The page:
“And who is my neighbor?” (Luke 10:29b)

The guy sleeps expecting a train

Scripture tells us the man asking Jesus this question was wanting to justify himself (v. 29a).

Most likely, he was looking for Jesus to give him an answer that had a limited category for “neighbors”–and hopefully in that category would be all the people the man was already treating well.

What I’m sure he didn’t expect was Jesus’ response with the parable of the good Samaritan.

In reply Jesus said: “A man was going down from Jerusalem to Jericho, when he was attacked by robbers. They stripped him of his clothes, beat him and went away, leaving him half dead. A priest happened to be going down the same road, and when he saw the man, he passed by on the other side. So too, a Levite, when he came to the place and saw him, passed by on the other side. But a Samaritan, as he traveled, came where the man was; and when he saw him, he took pity on him. He went to him and bandaged his wounds, pouring on oil and wine. Then he put the man on his own donkey, brought him to an inn and took care of him. The next day he took out two denarii and gave them to the innkeeper. ‘Look after him,’ he said, ‘and when I return, I will reimburse you for any extra expense you may have.’

“Which of these three do you think was a neighbor to the man who fell into the hands of robbers?”

The expert in the law replied, “The one who had mercy on him.”

Jesus told him, “Go and do likewise.” (Luke 10:30-37, NIV)

In Jesus’ parable, the word “neighbor” exploded the limits society had put on it.  It came to mean anyone who needed help.  Anyone.

Last night, Ben and I were invited over to dear friends’ house.  I’ll call them Tom and Becky here to protect their privacy.  It was easy to see from where our GPS was taking us that they lived on the more dangerous side of town.  When we got to their house, what we learned from them blew us away.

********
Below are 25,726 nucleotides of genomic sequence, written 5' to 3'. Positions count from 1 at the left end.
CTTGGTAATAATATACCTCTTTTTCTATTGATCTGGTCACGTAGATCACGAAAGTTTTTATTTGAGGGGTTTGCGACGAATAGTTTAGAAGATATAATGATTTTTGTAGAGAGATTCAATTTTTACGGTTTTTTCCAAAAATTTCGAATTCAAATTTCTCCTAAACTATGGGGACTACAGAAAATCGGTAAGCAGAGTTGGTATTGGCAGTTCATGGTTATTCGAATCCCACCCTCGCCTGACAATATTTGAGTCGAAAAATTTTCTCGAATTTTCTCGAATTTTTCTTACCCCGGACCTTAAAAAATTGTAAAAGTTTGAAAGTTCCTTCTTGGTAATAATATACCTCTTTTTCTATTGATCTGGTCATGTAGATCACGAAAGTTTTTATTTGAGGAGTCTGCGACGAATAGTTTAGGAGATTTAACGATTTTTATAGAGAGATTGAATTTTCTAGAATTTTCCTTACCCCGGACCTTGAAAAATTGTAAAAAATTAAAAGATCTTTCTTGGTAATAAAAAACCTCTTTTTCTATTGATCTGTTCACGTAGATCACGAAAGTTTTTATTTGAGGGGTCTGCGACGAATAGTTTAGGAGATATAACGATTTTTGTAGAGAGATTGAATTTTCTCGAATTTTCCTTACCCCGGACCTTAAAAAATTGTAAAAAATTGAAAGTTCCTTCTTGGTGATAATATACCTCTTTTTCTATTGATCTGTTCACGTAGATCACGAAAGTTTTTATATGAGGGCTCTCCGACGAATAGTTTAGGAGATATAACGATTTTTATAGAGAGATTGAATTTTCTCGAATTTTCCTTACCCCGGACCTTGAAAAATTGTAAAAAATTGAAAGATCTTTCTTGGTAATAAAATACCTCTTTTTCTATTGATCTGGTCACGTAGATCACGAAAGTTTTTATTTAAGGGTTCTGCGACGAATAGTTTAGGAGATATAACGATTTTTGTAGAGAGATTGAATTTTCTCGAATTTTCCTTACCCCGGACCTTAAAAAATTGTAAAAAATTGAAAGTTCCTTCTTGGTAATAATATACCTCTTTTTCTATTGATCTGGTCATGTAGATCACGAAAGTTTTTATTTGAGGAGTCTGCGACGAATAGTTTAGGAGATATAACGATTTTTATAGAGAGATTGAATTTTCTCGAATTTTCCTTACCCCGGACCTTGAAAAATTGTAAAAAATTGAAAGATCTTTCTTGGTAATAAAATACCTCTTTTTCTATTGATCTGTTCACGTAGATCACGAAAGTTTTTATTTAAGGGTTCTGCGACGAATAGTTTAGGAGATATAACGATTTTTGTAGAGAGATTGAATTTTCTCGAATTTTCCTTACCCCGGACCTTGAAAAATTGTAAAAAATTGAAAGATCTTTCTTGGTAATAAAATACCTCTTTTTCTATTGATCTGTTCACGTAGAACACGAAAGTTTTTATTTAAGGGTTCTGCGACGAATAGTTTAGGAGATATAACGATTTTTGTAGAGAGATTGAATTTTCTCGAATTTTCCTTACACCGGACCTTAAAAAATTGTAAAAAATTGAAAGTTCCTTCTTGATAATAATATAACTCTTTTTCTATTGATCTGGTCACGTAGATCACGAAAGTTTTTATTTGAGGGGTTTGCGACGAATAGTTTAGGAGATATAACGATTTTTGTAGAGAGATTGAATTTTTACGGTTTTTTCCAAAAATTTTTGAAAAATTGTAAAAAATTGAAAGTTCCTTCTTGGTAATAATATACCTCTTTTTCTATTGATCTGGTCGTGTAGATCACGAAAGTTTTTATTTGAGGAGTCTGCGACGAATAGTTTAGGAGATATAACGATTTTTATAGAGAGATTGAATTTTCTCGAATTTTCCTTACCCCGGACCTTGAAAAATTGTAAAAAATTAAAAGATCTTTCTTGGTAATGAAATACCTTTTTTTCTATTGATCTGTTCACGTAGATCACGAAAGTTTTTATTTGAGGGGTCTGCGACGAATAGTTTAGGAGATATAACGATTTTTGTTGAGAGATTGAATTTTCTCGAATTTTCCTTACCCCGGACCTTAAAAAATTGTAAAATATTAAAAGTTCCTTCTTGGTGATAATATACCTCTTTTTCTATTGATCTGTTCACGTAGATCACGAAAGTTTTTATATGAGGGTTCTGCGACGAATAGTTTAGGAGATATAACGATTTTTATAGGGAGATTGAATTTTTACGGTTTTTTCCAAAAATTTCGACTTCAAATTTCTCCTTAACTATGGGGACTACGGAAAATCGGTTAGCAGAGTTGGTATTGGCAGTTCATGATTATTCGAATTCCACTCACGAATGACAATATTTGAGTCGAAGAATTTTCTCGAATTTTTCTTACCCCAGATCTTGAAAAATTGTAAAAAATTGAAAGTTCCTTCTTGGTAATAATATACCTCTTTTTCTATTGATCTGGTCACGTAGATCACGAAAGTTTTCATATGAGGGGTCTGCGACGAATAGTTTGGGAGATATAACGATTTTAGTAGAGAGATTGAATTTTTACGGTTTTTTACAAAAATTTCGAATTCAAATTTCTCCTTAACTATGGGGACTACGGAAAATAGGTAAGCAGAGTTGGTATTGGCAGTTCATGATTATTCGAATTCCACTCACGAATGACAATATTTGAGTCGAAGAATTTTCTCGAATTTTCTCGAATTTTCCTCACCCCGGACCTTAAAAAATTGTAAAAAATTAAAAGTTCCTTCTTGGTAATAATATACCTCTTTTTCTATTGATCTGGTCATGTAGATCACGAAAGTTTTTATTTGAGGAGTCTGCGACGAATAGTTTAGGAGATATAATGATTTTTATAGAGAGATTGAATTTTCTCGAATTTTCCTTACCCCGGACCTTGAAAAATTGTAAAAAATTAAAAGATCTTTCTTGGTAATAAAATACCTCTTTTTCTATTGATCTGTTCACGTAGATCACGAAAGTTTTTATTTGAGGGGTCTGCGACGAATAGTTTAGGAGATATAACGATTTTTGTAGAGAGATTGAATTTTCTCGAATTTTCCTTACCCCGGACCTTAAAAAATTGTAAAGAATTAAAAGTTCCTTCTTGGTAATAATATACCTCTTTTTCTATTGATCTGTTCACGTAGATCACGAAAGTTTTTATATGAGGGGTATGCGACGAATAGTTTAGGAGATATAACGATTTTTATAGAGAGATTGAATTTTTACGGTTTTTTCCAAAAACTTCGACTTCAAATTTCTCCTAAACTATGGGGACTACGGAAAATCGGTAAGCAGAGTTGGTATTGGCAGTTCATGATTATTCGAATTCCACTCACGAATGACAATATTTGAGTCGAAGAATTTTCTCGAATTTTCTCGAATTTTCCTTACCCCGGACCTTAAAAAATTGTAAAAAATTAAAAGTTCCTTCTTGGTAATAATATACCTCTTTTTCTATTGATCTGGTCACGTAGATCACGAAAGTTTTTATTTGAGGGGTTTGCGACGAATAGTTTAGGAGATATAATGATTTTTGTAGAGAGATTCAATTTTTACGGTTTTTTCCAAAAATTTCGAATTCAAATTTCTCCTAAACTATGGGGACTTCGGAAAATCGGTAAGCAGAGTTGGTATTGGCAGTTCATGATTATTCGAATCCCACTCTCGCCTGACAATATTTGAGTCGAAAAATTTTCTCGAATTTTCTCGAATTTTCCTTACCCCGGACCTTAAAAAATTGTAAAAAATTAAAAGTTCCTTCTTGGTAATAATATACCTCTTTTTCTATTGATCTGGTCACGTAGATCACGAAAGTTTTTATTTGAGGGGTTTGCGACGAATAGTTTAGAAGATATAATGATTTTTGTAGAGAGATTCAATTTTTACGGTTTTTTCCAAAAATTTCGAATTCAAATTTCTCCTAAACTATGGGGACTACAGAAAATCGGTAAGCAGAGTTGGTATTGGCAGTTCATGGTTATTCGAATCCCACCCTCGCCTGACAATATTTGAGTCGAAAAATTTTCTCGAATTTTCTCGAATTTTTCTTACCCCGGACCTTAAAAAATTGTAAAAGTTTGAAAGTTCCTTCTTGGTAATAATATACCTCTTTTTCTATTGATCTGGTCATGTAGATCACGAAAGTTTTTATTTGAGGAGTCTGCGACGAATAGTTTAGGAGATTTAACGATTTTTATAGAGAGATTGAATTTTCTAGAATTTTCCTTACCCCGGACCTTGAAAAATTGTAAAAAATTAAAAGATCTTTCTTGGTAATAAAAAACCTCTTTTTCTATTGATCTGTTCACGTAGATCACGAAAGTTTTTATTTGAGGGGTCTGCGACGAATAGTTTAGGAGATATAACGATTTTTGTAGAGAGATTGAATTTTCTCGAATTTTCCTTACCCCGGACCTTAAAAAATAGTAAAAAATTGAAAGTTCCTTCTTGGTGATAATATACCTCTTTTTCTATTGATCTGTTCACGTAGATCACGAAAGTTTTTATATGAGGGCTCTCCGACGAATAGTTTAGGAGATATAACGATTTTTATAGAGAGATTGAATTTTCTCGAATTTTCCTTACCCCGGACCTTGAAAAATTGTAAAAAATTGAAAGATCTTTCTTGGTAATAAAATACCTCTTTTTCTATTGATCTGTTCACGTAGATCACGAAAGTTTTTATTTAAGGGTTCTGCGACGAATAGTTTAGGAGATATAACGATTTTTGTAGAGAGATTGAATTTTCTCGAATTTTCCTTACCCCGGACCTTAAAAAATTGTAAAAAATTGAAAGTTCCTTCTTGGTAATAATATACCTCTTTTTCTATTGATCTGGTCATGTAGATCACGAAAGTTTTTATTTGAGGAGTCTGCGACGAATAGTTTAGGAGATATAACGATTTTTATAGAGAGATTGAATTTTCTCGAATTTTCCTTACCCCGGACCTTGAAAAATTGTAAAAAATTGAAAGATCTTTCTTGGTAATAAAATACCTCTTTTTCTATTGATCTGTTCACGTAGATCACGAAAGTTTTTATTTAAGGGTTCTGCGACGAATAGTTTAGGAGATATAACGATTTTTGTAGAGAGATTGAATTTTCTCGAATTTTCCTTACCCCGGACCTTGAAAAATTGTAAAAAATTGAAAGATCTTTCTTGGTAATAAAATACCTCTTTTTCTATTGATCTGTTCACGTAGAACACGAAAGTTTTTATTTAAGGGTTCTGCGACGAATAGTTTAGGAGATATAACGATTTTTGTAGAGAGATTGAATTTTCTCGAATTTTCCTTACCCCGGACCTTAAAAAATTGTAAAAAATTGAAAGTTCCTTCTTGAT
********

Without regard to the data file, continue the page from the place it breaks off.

Tom and Becky had moved to this very neighborhood for the purpose of sharing the Gospel of Christ with their neighbors.

I have never, ever thought of selecting a house for the purpose of reaching the neighbors.

Rather than stay inside with their doors locked, they sat out on the porch with us, waving at almost every car that passed by.

As cars passed by, Tom would immediately tell us in a voice full of love, “That’s ____, and he lives ______” followed by a story of how they had made contact with that person and what they were praying for him about.

Although they had stories of the drugs, alcoholism, tragedy, and violence of the neighborhood, they are adamantly unafraid.  They are on mission for God, and confident they are in the right place.

On Sundays, they host church in their home.  Tom is the pastor and Becky serves the afternoon meal.  They invite everyone from the neighborhood to come over and join them.  Many times, Tom has to ask them to leave at 10 p.m. so he can go to bed for work the next day!

When people come to their door asking for money,rather than keeping the shutters down and hiding as I would be tempted to do, Tom and Becky’s habit is to invite them in for dinner.

When new neighbors move in, Becky bakes goodies to welcome them in the neighborhood.  As we were there, Tom was telling us they’d just gotten a new neighbor in a house that had been empty for a long time.  Tom’s face is filled with eagerness as he talks about the new opportunity, as if he’s just found out a movie star is moving next door.

The way Tom and Becky treated their neighbors as they talked about them was so humbling.  Since they constantly see the struggles and addictions of their neighbors, Tom said, “I remind myself every morning, I’m no better than any of them . . . But for the grace of God, I would be that person.”  And they both mean it.  Their hearts are open wide to their neighbors, not closed tightly against those people.

They have a policy of always inviting their neighbors over for dinner before they invite them to church.  Tom and Becky want people to know that they care about who they are and where they are at more than they care about checking off a dutiful “I’ve-invited-you-to-church” box.

Tom said something like, “It’s easy to invite someone to church.  It’s harder to invite them to dinner.”

They are passionate about sharing Christ with their friends, even though it means taking the time to invest in their lives.

Over 2,000 years ago, a man wanting to justify himself asked Jesus,

“And who is my neighbor?” (v. 29b)

I need to ask myself that very question today, but with one important difference.  Rather than trying to justify myself as I ask, I need to be asking so that Christ can transform my hardhearted thinking and explode my view of who are my neighbors.

.               .               .               .               .               .               .               .

The expert in the law replied, “The one who had mercy on him.”

Jesus told him, “Go and do likewise.” (Luke 10:37, NIV)


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